IndiGo says won't appeal DGCA's fine for deficient handling of specially abled passengertext_fields
New Delhi: India's private carrier, IndiGo which had been in the news following an incident of denying boarding to a specially abled child, will conduct an internal case study on how to better handle specially abled passengers, especially when they are feeling distressed, its CEO Ronojoy Dutta has said.
The aviation regulator, Director General of Civil Aviation (DGCA) had last week imposed a fine of Rs 5 lakh on the airline for the denial of boarding to the child at Ranchi airport on May 7.
The airline explained on May 9 said the boy was denied permission to board the Ranchi-Hyderabad flight as he was visibly in panic.
Dutta, in an interview to PTI on Tuesday, and as an implicit admission of shortfall and need to improve the carrier's systems, said the airline would not appeal against the Directorate General of Civil Aviation's (DGCA) decision to impose the fine.
"Some people are asking me this question -- are you going to appeal? Of course not," he said.
The official said the airline will take note of the DGCA findings and implement each one of them.
"So, they have said a few things. They have said that in a situation like this, call the airport doctor. And yes, we have put that in our SOPs (standard operating procedures) that whenever a situation like this arises, always consult the airport doctor," he mentioned.
The DGCA has said that IndiGo should try and improve its training of staff in terms of sensitivity, he said.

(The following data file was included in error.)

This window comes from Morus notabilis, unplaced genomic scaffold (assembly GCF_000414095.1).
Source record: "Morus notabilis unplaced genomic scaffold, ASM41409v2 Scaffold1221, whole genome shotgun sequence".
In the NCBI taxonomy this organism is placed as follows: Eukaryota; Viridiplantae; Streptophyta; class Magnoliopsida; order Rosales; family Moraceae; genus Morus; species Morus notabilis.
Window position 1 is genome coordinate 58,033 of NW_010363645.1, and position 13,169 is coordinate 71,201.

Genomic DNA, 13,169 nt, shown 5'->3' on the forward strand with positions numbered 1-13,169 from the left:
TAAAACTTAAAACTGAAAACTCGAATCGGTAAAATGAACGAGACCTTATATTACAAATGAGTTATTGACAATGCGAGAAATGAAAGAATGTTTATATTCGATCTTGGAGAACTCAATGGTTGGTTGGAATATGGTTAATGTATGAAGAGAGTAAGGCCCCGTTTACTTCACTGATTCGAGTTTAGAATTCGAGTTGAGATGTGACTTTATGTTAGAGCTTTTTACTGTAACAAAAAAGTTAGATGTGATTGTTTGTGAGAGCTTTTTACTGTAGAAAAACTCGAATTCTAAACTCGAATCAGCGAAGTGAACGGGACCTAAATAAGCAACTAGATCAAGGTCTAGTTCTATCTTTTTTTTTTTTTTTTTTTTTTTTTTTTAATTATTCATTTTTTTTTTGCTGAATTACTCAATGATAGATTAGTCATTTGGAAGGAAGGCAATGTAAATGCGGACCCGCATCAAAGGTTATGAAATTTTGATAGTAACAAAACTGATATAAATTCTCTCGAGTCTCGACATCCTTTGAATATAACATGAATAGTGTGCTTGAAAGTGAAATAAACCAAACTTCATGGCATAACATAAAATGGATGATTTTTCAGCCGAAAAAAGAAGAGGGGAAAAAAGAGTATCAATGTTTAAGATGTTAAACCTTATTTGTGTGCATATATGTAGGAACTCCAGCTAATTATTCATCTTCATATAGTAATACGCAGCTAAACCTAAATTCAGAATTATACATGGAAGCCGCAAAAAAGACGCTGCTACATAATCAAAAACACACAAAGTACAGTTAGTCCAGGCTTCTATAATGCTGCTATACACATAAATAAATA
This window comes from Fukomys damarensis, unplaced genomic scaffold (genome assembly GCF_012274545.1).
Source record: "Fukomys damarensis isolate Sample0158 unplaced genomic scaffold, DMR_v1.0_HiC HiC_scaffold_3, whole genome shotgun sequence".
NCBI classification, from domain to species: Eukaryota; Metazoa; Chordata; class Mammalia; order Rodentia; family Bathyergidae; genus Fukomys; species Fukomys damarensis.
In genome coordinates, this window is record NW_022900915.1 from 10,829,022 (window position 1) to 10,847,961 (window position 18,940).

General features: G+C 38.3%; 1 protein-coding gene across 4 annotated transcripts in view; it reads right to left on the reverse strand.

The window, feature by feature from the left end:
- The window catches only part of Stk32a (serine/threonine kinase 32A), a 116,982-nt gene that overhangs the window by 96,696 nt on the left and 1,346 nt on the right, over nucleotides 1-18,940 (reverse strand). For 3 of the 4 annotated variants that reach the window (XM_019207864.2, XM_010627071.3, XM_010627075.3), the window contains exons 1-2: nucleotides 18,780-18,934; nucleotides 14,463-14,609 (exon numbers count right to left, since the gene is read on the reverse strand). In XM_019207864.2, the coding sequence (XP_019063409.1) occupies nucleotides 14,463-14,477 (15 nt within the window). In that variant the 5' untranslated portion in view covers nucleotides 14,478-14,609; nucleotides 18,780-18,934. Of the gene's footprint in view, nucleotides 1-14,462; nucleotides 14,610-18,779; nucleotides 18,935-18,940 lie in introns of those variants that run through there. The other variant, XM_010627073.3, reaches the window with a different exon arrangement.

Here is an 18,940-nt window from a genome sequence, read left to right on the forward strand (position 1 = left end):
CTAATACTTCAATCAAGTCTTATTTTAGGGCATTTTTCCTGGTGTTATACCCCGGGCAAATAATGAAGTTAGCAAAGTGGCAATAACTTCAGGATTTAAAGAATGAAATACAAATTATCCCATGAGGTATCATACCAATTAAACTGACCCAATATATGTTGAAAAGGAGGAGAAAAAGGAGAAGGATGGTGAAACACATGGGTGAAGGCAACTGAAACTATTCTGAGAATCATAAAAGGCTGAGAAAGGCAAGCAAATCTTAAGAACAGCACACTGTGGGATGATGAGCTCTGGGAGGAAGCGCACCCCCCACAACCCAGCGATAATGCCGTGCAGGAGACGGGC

"We already have robust training in place to deal with people with special needs. We are going to do a big case study on this and talk to all our coaches (who train the cabin crew members as well as the ground staff) and see what we can learn.
"I think what the DGCA has said is that you should try and calm the passenger down," Dutta noted.
The IndiGo CEO said the airline needs to ask itself in situations like this that what can it do about calming the distressed passenger.
"So, we are doing our own internal case study," he added.
He said the airline has about 100 of the aforementioned coaches who do this kind of special training of cabin crew members and ground staff.
"We are getting them all together and doing our own case study. This is what happened. This is the outcome. What should have been done differently? How can we be more sensitive in terms of using calming techniques with a customer. So, we are going to look through all of that," the CEO said.
The regulator had on last Saturday pointed out the deficiency in the airline's handling of the child by the ground staff. A more compassionate handling would have smoothened nerves, calmed the child and obviated the need for the extreme step resulting in the passengers being denied boarding, it had mentioned.
As the child was denied boarding, the parents -- who were accompanying him -- also did not board the plane on May 7.
DGCA had said that in order to avoid such situations in the future, it would revisit its own regulations, making it mandatory for airlines to take the airport doctor's written opinion on the health of a passenger before making a decision to deny boarding.
The regulator had said that special situations deserve extraordinary responses, but the airline's staff failed to rise up to the occasion, and in the process, committed lapses in adherence to the letter and spirit of the Civil Aviation Requirements (regulations).
In view of this, the competent authority in DGCA has decided to impose a penalty of Rs 5 lakh on the airline under the provisions of the relevant aircraft rules, it had informed.